For example, there are several generic archetypes for women: Little Girl, Maiden, Mother, Crone. And then there are other archetypes like the Greek goddesses Diana the Huntress and Athena, goddess of wisdom.

Why does it help to study these archetypes? Because it helps you to know and own your shadow. And why does that help? Because then you will be conscious of things within yourself, and no longer need to attract other people to do your work for you, or try to force other people into roles (such as messy person) that they may not want to take on.

So a woman might seriously consider how much she expresses and is conscious of Little Girl, Maiden, Mother, Crone, etc. in her life. If there is something she is not expressing and conscious of, you can be almost certain that it is in her Shadow. And as a result, she is attracting people into her life to manifest these qualities. Or projecting these qualities onto people in her life.

On aspect of projection--it's hard work! It takes a lot of energy to spray all those expectations on everyone you meet, and to deal with the psychic strain of distorting the evidence to fit your needs. When you can own a significant projection, your energy level takes a big shot upward.

Enough generalities. What did the week do for me personally?

I became aware that I was projecting rejection onto other people, because I was not conscious of it in myself. That is, I was setting myself up to be rejected by others. We did a visualization of our shadow figures, a man and a woman. What emerged for me is sort of a country club version of my mother and father. Handsome man, buxom woman, well dressed, man with golf clubs. And they didn't want anything to do with me! Critical, aloof, rejecting.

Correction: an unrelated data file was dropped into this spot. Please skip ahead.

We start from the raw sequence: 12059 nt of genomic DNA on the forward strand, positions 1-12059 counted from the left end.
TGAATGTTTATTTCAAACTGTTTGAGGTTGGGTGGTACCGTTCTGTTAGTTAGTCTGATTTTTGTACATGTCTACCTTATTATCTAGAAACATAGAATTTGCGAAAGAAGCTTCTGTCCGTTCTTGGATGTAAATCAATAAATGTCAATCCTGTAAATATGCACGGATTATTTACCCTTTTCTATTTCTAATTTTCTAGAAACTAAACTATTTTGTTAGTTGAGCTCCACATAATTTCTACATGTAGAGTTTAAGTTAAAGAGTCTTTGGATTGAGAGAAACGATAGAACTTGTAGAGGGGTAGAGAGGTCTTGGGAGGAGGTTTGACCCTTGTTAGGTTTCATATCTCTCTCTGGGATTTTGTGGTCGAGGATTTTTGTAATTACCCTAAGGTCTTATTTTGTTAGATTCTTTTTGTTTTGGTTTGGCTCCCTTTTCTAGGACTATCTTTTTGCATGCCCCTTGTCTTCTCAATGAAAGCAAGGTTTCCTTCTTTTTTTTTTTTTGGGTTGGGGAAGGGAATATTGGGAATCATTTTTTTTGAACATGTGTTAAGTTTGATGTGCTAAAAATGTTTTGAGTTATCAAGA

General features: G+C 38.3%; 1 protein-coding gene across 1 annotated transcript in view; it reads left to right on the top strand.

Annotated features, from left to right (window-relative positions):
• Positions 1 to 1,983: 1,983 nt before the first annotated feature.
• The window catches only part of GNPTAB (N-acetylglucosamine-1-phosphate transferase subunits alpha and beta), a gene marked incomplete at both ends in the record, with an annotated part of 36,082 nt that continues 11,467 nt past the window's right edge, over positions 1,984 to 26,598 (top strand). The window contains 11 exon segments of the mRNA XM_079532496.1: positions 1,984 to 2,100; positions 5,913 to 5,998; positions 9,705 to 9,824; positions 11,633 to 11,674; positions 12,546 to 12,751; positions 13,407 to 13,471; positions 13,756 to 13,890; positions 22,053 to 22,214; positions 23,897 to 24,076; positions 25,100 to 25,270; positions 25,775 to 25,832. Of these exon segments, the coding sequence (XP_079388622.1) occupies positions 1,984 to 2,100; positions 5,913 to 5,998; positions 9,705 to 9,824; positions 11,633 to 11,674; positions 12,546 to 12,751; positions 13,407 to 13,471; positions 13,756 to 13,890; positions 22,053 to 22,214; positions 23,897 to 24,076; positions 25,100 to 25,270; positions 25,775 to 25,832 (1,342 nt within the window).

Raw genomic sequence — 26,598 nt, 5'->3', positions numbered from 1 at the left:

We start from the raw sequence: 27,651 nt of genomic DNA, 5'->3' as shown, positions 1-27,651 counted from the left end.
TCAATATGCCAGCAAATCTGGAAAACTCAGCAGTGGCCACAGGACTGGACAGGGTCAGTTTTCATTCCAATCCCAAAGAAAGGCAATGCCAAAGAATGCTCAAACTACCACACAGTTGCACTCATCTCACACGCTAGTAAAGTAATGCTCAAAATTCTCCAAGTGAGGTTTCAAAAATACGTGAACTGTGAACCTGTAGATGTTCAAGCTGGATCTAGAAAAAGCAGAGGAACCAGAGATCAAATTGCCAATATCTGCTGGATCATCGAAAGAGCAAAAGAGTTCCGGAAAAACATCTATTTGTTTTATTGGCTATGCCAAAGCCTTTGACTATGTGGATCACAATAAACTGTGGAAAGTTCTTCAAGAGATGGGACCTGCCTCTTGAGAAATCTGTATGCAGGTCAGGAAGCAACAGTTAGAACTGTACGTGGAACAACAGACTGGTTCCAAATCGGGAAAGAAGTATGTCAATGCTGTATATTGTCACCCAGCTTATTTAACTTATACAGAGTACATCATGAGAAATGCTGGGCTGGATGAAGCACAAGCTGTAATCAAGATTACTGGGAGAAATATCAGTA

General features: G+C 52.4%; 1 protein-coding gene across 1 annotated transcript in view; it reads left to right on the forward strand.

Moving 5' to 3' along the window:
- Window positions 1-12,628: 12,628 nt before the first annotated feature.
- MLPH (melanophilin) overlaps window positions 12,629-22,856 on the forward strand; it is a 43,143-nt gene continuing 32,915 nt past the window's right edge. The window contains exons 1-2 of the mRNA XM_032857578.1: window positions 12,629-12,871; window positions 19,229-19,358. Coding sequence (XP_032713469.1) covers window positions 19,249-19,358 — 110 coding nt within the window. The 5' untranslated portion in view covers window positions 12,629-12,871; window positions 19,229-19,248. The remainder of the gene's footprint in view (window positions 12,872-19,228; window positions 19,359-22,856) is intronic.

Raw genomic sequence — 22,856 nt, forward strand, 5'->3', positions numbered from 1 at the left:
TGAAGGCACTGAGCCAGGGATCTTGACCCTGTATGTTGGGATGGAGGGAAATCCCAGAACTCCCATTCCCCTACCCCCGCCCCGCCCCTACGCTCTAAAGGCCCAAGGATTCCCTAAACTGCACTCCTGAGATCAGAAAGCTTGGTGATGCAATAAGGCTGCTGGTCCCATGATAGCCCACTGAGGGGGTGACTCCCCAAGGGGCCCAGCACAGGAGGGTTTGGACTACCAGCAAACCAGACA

So I started to investigate that attitude in my life, and found it everywhere. The way my boss treated me at my last job. Responses to former co-workers and potential partners and employers and clients. My relationships with women.

Most amazingly, I saw it within myself in my relationship to my body. My attitude towards my body was, yes, aloof, critical, and rejecting. All that fat. Yuk!

After a week of this work, I feel at home in my body for the first time in decades. My energy level has soared, and I'm enjoying just moving and walking. I'm excited about moving into the next phase of my life.

And I'm aware how my expectation that I would be rejected has hampered my dealings with everyone I work with. Little problems got bigger, and my attempts to deal with them were weighted with the sure knowledge that the likely end was rejection. And of course, with that outlook, it often was.

So the proof of the pudding is in the living! Look out, world, here I come!

Thank you for reading.

Copyright © 2001 Pete Stevens. All rights reserved.